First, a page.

My first impressions on Siege of Dragonspear as of approximately 8 hours into the game. Before you read further, if you love Baldur's Gate and haven't purchased SoD yet...just, go buy it now. It's worth it, plus, "Gorion would be proud of your actions!"
I put on my robe and wizard hat.
Pros:The vibe of the game
so far feels as if Black Isles and Wizards of the Coast made it. No joke, Beamdog stepped up to the plate with Boo and the miniature giant space hamster swung his fierce little claws with a D20 and rolled a 21! Thereby critting everything and everyone in the park with his glorious "squeak" as Minsc wept proud, ranger tears from his moon-face. Yeah I have to admit I've been infected with the Minsc fever again, and Boo apologizes for this behavior. "Make way, real life people! I'm armed to the teeth, and packing a hamster!"Voice acting
is, simply put, spot on. Every character that has vocals feels the part, from characters that are haggard and gruff to characters that are squeamish and shy. They are the sails that this boat known as Baldur's Gate get across the ocean of story with, and they are as sturdy and true as Minsc's faithful furry friend!Game play
is exactly what you expect from an infinity engine game of 17 years ago. I've experienced only moments of bugginess with character movement, where one character will not realize how to move around another character and begin a strange dance along-side the other...maybe Minsc should have taken his anti-seizure medication before starting this journey... This is easily fixed and not game breaking, only a nuisance when it does happen. (I've had it happen about 4 times so far)
are very, very compelling characters. They give this feeling as if they have a long history to share with you and it comes across with every sentence they speak. Story tie-ins
are EVERYWHERE. There is a specific character you encounter early on that speaks mysteriously about you and wants to know more of you. This character is only mentioned of in few brief sentences from few characters in the original Baldur's Gate, but an important character in Baldur's Gate 2. If you're a die-hard fan of the series, you'll probably be able to start figuring out who that is exactly. There are multiple small details that are added to dialogue with characters that bridge those gaps between the first game and SoD, so you know exactly where, and how, the story picks up.The combat
, did I mention the combat? It's everything you could expect! No surprise punches leaving you knocked out like the losing party in a brawl at the local tavern. If I could say one thing about the combat without spoiling any of the details of it, it would be that the stats are balanced so well in normal difficulty that you don't feel like that guy you once were in the original Baldur's Gate in Candlekeep with only a staff, whiffing round after round on little rats in a room full of cats.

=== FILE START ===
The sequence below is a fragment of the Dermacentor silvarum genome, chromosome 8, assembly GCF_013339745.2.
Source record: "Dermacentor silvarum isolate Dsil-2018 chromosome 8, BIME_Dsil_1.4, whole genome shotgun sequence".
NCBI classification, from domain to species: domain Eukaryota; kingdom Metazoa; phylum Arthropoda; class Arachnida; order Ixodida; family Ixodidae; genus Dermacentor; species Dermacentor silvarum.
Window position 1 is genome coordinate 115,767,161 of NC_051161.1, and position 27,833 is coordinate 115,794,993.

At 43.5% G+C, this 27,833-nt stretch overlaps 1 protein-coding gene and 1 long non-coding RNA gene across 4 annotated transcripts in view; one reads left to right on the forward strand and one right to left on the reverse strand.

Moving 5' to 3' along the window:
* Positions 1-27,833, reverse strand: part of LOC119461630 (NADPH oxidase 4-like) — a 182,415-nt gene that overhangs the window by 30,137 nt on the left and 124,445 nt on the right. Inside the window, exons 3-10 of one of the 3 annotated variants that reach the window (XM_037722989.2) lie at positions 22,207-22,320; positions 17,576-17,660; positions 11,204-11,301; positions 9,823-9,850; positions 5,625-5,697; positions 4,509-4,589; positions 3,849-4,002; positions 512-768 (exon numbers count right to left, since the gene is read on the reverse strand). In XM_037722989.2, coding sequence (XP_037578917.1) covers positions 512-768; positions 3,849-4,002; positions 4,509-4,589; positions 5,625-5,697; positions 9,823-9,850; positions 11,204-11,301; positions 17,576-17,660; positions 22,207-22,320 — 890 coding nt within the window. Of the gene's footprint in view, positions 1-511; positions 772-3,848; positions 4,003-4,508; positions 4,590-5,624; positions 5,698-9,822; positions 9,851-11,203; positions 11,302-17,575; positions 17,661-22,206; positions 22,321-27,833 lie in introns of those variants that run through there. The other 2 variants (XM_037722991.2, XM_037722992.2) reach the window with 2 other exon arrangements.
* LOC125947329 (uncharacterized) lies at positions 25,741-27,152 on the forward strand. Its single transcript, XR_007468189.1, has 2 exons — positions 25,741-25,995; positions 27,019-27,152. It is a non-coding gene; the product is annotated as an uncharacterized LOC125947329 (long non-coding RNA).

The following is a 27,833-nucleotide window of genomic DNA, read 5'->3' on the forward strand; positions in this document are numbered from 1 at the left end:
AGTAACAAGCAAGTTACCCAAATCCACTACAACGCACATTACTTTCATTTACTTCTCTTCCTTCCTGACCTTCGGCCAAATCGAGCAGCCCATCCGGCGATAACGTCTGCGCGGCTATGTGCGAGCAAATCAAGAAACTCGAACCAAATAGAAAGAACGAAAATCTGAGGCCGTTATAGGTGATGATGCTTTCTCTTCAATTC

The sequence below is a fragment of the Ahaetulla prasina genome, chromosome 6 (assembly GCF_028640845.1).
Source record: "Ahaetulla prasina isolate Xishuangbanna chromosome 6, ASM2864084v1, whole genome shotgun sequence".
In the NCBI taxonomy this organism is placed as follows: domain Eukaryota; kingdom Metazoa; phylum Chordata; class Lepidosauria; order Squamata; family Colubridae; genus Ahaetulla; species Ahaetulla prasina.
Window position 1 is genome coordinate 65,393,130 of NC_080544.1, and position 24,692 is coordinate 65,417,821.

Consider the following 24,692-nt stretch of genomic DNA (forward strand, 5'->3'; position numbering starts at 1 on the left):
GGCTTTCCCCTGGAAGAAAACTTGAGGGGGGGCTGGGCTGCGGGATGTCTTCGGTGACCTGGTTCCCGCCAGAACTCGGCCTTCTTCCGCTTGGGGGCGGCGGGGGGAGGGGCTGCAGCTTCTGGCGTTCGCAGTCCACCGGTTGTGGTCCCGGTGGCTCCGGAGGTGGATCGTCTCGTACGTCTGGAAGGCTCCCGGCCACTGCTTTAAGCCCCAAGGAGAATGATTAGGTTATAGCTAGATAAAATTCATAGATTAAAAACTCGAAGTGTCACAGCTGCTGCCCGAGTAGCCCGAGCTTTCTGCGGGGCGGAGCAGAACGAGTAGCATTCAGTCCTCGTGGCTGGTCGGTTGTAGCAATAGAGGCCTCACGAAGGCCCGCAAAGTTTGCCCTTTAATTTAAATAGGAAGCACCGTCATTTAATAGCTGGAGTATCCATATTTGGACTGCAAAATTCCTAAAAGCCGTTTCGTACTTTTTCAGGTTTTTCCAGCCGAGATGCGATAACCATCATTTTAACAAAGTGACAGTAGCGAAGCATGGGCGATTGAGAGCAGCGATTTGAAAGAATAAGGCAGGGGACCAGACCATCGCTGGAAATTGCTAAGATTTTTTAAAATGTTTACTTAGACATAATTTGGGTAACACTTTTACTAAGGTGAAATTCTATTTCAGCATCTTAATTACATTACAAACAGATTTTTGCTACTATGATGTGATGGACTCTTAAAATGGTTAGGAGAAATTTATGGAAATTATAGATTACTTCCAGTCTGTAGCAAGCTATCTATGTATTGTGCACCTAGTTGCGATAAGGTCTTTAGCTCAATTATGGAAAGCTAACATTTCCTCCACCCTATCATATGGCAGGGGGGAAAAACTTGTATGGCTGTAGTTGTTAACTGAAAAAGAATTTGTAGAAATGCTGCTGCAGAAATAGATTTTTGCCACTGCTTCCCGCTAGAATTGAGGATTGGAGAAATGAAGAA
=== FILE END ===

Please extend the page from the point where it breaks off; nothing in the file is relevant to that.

is hard to discuss without spoilers but i will do due diligence to ensure none are given! Up to this point in the game, the story feels very "on-rails". It definitely exudes a "DLC" vibe, taking the open world adventure that you could choose where and what to do whenever you wish and making it a single story focus. It may just be that this is how they intended for the first few hours to be so you don't become overwhelmed and wonder where you should go or what should you do, only more adventures with miniature giant space hamsters, and time, will tell. For now, this is the experience I'm feeling and can say no more without spoilers.That cell shaded feel
of the characters leaves me with mixed emotions. It takes the characters and POPS them into your view over all the terrain and scenery around them. This is ok if it were only my companions or really important story characters, though this seems to be present with nearly every npc in the game. For me, it pulls the character out from their environment and causes the blending of npc and scenery to be a jarring visual experience. It's almost as if it's fourth wall breaking, causing you to notice the character far more than the beautiful artwork they're travelling through. I would rather just have npc's with the small circle under their character than the thick black outline of the entire unit.The default AI
became annoying quickly, especially with casters in my group. This is a very minor con though, so don't worry too much about it. For me it was simply because I was accustomed to playing the game in a specific way. The advanced AI that you start with will, upon seeing a foe in their view, immediately begin casting spells if they were walking towards a certain point, overriding the movement order you had just recently given them. So if you're moving the group and constantly re-positioning their travel destination they'll start casting a spell and you'll likely interrupt it as you have them move again. This is very easily fixed with MANY options in the customization for AI. This is merely a minor nuisance I found with how I enjoy playing the game, so once you tweak and set the AI how you want it, the advanced AI becomes a GODSEND for those pesky encounters you don't want to have to micromanage every single companion with.
All in all - TLDR
This game is worth the money, all of the money... It's worth MORE money, SHUT UP AND TAKE MY GOLD COINS! I'm enjoying every aspect that Beamdog so painstakingly put into the game as a whole. I haven't sat down to play a game for 8 hours and lost track of time like this in quite a while.
They boast (I believe) 36 hours of gameplay? Heh...*picks up phone* "Hi, work? Yeah, I think I'm sick. With what? I think I got bitten by something. Yeah... I'm feeling I'll. I think it was a small furry creatu-GO FOR THE EYES BOO, GO FOR THE EYES! RRREAAA- sorry, I don't know what came over me... I probably need a doctor." *click*